Thursday, 2 July 2015

Coldblooded Villainy

They cut his throat from ear to ear,
His head they battered in.
His name was Mr William Weare,
He lived in Lyons Inn.

William Weare was a solicitor, gambler and murder victim.  His name is rarely mentioned but the Radlett Murder or the Elstree Murder, as it is also called, is notorious.  Accused of his murder were Joseph Hunt, professional singer and former keeper of the Army and Navy Coffee House in St Martin’s Lane, Mr Probert a former wine dealer who owned a cottage near Elstree and John Thurtell, a successful prize fighter who was the son of Alderman Thurtell of Norwich, 
Lion's Inn where William Weare had his chambers

All four men were well known in the murky world of gambling in early 19th century London.  Weare was a careful, successful gambler who was known to carry at least £1000 about his person.  He had won £300 from John Thurtell playing blind hookery, a card game. 

In October 1823 suspicions were aroused of a dreadful crime in the area of Gill’s Hill Lane in Elstree.  Shots had been heard on the Friday night and next morning, workmen found a bloody knife and a pistol in the undergrowth.  Local authorities investigated suspicious behaviour by men staying at Mr Probert’s cottage, who had been seen searching the Lane, saying that their gig had thrown them the night before.

It transpired that John Thurtell had invited Weare down to Probert’s cottage for a weekend’s shooting.  Probert and Hunt had travelled separately from Thurtell and Weare and they spent 45 minutes drinking five brandies at the Artichoke in Elstree.  Meanwhile, in a separate chaise along the road, Thurtell shot at Weare giving him a glancing wound on the cheek.  Running for his life, Weare promised to return Thurtell’s money, but his throat was cut and his skull caved in by the butt of a pistol.
Burial of William Weare
It would appear that only one man was guilty but the other two men were probably involved in the plot to attack Weare and they certainly helped to cover up the murder.  Arriving at Probert’s cottage at 9 pm, the men dined with Probert’s young wife.  After she retired to bed the men stayed up all night drinking and smoking but the servant, Susan Ann Woodrough said that they went out from 10 to 11 pm with a candle and a lantern.  This must have been when they collected the body from the lane, over the back of a horse and then concealed it in the fish pond by the cottage.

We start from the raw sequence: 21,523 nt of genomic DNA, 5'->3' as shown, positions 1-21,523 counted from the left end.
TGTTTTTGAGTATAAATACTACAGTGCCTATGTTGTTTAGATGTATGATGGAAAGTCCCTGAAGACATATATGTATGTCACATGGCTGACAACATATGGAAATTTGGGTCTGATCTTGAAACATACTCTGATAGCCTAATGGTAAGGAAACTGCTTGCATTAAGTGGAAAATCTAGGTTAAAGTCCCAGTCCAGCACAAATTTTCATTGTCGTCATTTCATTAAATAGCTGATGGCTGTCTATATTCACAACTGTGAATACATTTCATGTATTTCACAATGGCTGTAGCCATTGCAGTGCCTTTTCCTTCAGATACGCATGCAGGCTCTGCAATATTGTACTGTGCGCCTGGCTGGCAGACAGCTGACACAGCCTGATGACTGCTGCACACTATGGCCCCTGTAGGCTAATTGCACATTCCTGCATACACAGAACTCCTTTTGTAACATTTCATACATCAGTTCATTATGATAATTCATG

Next day Hunt and Thurtell returned to London, promising to be back at the cottage on Sunday. In town, Hunt bought cord and a new sack and on their arrival in Elstree, John Thurtell used the chaise to transport the body to Hill-slough pond, two miles from the cottage.  He used the cord and sacking to wrap up the body weighted down with stones.

Soon after his arrest, Joseph Hunt confessed to his knowledge of the murder and showed the Magistrate where the body could be found.  Probert also confessed to some involvement, telling how Thurtell shared out £24 from the dead man and put a gold watch chain round Mrs Probert’s neck.  The cottage had been full of a family party that Sunday so at first Mrs Probert, her sister Mrs Noyes and John Thurtell’s brother Thomas were also arrested.

Newspapers throughout the country were full of gruesome details about the brains attached to the pistol and John’s bloody clothing.  A partially dug 6 foot grave was found close to the cottage and testimony of Hunt’s purchase of 2 pistols and a new spade helped to incriminate him.  The Caledonian Mercury talked of the diabolical ferocity of the murder and the coldblooded villainy of the plan.

John Thurtell was condemned to death and hanged on January 9th 1824.  A waxwork of his body was exhibited at Madam Tussaud’s for 150 years, although his actual body had been dissected.  Joseph Hunt was also sentenced to death but this was commuted to Transportation.  After serving his term in Botany Bay, Joseph became a respectable police officer with a wife and two children.  Probert was released, a ruined man and his many crimes caught up with him, when in 1825 he was arrested for stealing a horse and was hanged at Newgate.

During the trial in 1823, Probert’s cottage became a popular place to visit.  The tenant charged one shilling per head and made over £200.  These visitors included the Marchioness of Salisbury and, a few years later, Sir Walter Scott.  The furniture was sold and the house torn down.

Although his hands were warm with blood,
He down to supper sat,
And passed the time in merry mood,

With drink and songs and chat.

Friday, 19 June 2015

A Veteran Tar

In 1866, one of the oldest inmates of Guildford Union Workhouse was allowed to sit with a glass and tell a yarn to his cronies by the workhouse fire.  At 86, John Ranger was hale and hearty and had some colourful tales to tell.

At the age of 24 he had volunteered to be a sailor, joining HMS Victory, under the command of Captain Hardy.  Soon, as you probably realise, he found himself at the Battle of Trafalgar where he witnessed Lord Nelson fall dying onto the deck.

He later had further adventures, when on June 1st 1813, while serving on the Shannon under Captain Broke, they engaged with the American ship the Chesapeake. He described how quickly they took the enemy ship, “We went into action at 4.30 and at five minutes to 5, I was on the deck of the Chesapeake and she was ours.”